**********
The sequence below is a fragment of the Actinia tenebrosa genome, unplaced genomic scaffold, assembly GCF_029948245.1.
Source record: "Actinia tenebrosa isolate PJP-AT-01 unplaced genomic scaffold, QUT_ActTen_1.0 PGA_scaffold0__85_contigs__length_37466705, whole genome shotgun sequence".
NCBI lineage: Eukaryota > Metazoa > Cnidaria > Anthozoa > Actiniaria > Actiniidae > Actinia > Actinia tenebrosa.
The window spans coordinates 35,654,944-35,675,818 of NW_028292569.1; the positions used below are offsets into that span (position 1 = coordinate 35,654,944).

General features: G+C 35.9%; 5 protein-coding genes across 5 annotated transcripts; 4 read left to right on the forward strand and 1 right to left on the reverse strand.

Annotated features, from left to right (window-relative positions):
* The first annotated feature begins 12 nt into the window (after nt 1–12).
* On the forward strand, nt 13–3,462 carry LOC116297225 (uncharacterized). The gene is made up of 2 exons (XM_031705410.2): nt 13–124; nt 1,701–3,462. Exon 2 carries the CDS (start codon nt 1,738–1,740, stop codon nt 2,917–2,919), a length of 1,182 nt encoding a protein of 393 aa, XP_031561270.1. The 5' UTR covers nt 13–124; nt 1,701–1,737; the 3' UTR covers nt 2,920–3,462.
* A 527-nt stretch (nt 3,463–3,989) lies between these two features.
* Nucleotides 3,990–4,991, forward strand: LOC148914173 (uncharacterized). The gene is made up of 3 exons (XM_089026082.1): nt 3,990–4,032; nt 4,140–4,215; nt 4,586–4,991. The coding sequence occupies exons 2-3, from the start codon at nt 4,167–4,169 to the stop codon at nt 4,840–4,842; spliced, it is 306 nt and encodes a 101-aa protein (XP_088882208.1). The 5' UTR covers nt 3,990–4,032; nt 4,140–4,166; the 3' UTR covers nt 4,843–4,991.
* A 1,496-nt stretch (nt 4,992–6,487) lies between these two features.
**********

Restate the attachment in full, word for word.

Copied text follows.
The sequence below is a fragment of the Actinia tenebrosa genome, unplaced genomic scaffold, assembly GCF_029948245.1.
Source record: "Actinia tenebrosa isolate PJP-AT-01 unplaced genomic scaffold, QUT_ActTen_1.0 PGA_scaffold0__85_contigs__length_37466705, whole genome shotgun sequence".
NCBI lineage: Eukaryota > Metazoa > Cnidaria > Anthozoa > Actiniaria > Actiniidae > Actinia > Actinia tenebrosa.
The window spans coordinates 35,654,944-35,675,818 of NW_028292569.1; the positions used below are offsets into that span (position 1 = coordinate 35,654,944).

General features: G+C 35.9%; 5 protein-coding genes across 5 annotated transcripts; 4 read left to right on the forward strand and 1 right to left on the reverse strand.

Annotated features, from left to right (window-relative positions):
* The first annotated feature begins 12 nt into the window (after nt 1–12).
* On the forward strand, nt 13–3,462 carry LOC116297225 (uncharacterized). The gene is made up of 2 exons (XM_031705410.2): nt 13–124; nt 1,701–3,462. Exon 2 carries the CDS (start codon nt 1,738–1,740, stop codon nt 2,917–2,919), a length of 1,182 nt encoding a protein of 393 aa, XP_031561270.1. The 5' UTR covers nt 13–124; nt 1,701–1,737; the 3' UTR covers nt 2,920–3,462.
* A 527-nt stretch (nt 3,463–3,989) lies between these two features.
* Nucleotides 3,990–4,991, forward strand: LOC148914173 (uncharacterized). The gene is made up of 3 exons (XM_089026082.1): nt 3,990–4,032; nt 4,140–4,215; nt 4,586–4,991. The coding sequence occupies exons 2-3, from the start codon at nt 4,167–4,169 to the stop codon at nt 4,840–4,842; spliced, it is 306 nt and encodes a 101-aa protein (XP_088882208.1). The 5' UTR covers nt 3,990–4,032; nt 4,140–4,166; the 3' UTR covers nt 4,843–4,991.
* A 1,496-nt stretch (nt 4,992–6,487) lies between these two features.